As usual our revered Newfie broadcaster Rex Murphy has started out the current Canadian federal election, by clearing away every worthy, possible discussion topic so he and other at least temporarily parochial commentators can have the venerable Cross Country Check-Up all to themselves for their latest fix of Can-Pol junk. For those who may not know this program airs every Sunday, live across Canada. The topics range from the good fun of summer book selections to the most serious and deadly of world issues. And Rex, who uniquely combines a homey squid-jiggin' dialect with Rhodes scholar intellectual agility, is never at a loss for words or facts. Definitely worth a listen for anyone not yet familiar.

Well, usually worth a listen except for these periodic Canadian federal elections when his addiction to the small talk and smaller issues of our frozen Dominion swamp his good judgment. I refer primarily to the obsessive, repetitive insistence on covering the election despite ample more important issues. This week for example, it might have been rather important to consider the future of Western aid and presence in Afghanistan where mobs murdered selfless UN workers in response - get this! - in protest of a wing-nut Florida preacher burning a copy of the Koran. A lot of Canadians, including yours truly, might have wished to discuss these atrocities and what it says about putting our youth's lives on the line and our economy in debt to spend so thankless a decade among the Afghans. But no, we had to suffer through 2 hours of hearing about Elizabeth May being shut out of a televised debate or, the pros and cons of Harper's unfounded rants about hidden agendas and coalitions. (For podcast of this, the April 3 episode of Cross Country Check-up, click here)

And as if the choice of topic was not bad enough, Rex Murphy somehow got himself into saying some very strange things about Michael Ignatieff, the Liberal leader. Kicking off the program with a discussion with Rob Russo, Ottawa Bureau Chief of the Canadian Press, these two luminaries hastily reached concurrence that "Stephen Harper is very very smart" and that, on the other hand, (I directly quote from the podcast) for Michael Ignatieff,

Russo" "...the expectations are so low that if he'd put subject and predicate together, put one foot in front of the other he would have exceeded those expectations."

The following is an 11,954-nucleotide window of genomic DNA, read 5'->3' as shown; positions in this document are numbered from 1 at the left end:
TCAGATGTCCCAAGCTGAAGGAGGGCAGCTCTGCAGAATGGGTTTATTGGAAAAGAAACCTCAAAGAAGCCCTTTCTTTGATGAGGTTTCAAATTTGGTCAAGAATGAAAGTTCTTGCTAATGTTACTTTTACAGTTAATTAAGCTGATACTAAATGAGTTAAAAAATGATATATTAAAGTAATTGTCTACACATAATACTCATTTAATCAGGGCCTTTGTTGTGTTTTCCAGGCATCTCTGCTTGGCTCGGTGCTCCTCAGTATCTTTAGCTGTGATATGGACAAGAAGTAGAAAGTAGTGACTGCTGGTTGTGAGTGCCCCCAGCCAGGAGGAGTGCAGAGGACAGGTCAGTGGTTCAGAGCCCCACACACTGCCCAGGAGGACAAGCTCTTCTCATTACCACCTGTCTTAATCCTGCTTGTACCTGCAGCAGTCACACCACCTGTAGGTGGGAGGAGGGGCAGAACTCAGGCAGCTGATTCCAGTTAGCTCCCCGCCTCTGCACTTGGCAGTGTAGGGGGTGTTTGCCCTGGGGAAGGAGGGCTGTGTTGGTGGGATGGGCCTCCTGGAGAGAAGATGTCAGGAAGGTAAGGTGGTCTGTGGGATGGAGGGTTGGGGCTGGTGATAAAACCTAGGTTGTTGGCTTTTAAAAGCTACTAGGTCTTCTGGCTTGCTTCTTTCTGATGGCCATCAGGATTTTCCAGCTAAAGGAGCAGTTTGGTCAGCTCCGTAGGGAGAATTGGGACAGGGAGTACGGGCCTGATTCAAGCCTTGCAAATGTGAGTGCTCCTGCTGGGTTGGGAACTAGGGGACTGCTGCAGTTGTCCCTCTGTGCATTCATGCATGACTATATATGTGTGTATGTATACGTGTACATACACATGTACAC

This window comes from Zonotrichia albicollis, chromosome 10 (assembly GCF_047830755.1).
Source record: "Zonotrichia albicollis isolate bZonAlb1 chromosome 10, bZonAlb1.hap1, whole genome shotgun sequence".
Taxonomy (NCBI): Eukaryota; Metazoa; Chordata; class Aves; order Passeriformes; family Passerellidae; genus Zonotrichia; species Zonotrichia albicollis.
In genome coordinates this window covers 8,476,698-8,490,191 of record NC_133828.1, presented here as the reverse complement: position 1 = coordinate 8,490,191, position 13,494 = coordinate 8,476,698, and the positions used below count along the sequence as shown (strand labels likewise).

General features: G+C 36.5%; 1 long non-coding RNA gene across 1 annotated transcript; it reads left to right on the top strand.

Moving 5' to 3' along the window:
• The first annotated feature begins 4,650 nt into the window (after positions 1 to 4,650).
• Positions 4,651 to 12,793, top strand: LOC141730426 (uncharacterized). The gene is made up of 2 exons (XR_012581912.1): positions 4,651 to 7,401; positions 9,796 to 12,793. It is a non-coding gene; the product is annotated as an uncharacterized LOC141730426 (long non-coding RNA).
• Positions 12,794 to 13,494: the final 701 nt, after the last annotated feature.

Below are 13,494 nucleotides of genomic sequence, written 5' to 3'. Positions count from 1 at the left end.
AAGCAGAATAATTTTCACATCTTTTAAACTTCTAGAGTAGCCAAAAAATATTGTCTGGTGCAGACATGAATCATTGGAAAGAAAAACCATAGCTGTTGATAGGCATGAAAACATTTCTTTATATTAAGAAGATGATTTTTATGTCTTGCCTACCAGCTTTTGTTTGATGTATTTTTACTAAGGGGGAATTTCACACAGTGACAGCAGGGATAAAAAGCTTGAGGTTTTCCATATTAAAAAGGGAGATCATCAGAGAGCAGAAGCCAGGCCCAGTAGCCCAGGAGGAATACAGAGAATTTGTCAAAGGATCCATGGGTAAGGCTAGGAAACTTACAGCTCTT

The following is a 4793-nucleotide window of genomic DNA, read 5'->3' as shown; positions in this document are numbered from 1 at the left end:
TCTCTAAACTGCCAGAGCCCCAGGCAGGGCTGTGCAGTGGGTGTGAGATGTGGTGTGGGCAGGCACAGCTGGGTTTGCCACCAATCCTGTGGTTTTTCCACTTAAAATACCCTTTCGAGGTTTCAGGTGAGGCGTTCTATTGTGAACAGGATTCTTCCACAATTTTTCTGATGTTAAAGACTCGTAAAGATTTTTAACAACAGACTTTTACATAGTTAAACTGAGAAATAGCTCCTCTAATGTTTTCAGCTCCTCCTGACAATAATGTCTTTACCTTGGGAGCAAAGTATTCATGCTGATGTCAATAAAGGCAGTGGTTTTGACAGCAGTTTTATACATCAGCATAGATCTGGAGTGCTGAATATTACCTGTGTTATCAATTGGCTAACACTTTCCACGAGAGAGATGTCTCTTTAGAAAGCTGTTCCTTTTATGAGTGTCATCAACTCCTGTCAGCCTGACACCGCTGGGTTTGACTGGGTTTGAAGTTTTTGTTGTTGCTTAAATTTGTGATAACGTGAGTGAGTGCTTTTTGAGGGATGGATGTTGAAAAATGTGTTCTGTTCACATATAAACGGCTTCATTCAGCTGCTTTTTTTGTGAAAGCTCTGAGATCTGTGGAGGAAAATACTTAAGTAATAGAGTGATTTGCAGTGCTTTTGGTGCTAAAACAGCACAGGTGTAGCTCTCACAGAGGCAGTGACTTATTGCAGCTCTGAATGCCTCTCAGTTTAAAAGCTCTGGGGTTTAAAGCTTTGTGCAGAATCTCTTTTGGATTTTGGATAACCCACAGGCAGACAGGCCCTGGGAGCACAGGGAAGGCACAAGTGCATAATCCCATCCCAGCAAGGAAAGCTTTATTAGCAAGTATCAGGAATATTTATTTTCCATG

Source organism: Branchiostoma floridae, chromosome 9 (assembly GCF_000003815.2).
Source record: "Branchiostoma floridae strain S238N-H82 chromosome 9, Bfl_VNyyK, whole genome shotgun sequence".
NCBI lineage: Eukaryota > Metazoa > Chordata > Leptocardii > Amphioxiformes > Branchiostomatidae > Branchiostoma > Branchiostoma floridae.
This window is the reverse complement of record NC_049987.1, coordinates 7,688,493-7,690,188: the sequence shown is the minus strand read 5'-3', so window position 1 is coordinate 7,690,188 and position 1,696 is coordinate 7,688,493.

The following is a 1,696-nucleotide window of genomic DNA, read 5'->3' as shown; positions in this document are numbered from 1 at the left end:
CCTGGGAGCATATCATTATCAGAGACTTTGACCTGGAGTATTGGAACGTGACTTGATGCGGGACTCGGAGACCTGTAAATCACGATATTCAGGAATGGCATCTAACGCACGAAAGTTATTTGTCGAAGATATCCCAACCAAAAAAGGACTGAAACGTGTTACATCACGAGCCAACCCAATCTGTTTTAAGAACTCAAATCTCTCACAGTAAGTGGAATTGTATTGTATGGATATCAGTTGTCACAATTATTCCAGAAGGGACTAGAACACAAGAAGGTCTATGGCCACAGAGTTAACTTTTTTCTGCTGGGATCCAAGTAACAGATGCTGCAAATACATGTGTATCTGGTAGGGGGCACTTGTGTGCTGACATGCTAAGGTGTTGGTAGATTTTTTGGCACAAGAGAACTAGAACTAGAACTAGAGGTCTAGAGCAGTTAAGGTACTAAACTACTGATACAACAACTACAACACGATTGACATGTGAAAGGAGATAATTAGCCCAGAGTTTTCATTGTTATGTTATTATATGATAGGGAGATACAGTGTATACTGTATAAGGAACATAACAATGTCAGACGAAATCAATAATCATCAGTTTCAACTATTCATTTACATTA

Rex:"Very true...I subscribe to the analysis that you've just laid out, I have no dissension on it all"

Now let me get this straight: Stephen Harper, Master's in Economics from the University of Calgary whose pre-political work experience was following the well-oiled (pun intentional!) path of his Dad at Exxon's Canadian branch plant, Imperial Oil -- is the "very, very smart" one of our principal combatants for Prime Minister.

And the inarticulate bumbling one to be facetiously congratulated, as Rex would later put "because he put two words together that had a sequence that is allowed by logic" - that's Ignatieff?
You know, the guy who holds a doctorate in history from Harvard and held teaching posts over the years at the University of British Columbia, Harvard, Cambridge, Oxford, the University of California, the University of London and the London School of Economics. Yup, that Ignatieff, the former student and biographer of Isaiah Berlin, author of 17 fiction and non-fiction books, one of which, Virtual War: Kosovo and Beyond, won the George Orwell Prize while another, Scar Tissue, got shortlisted for the Mann-Booker. Poor tongue-tied Iggy was also a BBC broadcaster for a while, writing and hosting the award-winning series Blood and Belonging: Journeys into the New Nationalism, which probably helped land him on Prospect Magazine's list of the world's top 100 public intellectuals (Very, very smart Harper has yet to appear, nor have Murphy and Russo). Oh, I almost forgot: he also somehow managed to handle a few subjects and predicates in a logical-enough order to be Massey Lecture laureate on Rex's own home network, CBC, in 2000.

Mind you, Rex ain't no slouch either on the brain side. He was a Rhodes Scholar at Ignatieff's Oxford - never completing a degree, mind you, but that hasn't impeded his stringing together those circumlocutory sentences that we all so love, has it?

Monday, March 28, 2011

Endorsement of Sorts: Anyone But Harper!


I want to get ahead of competing media sources like the Sun and the Globe and file my endorsement only 3 days into the Canadian election campaign.

Here it is and it couldn't be simpler. I endorse the candidate in your riding with the best chance of defeating whatever contemptuous, climate change-denying, trash-advertising, closet-tea-bagger, Harper has running there.

Have a hard keen look at polls in your area and make sure you are on the right side for not splitting the anti-NeoCon vote and allowing the Conservative snake to slither up the middle towards Ottawa.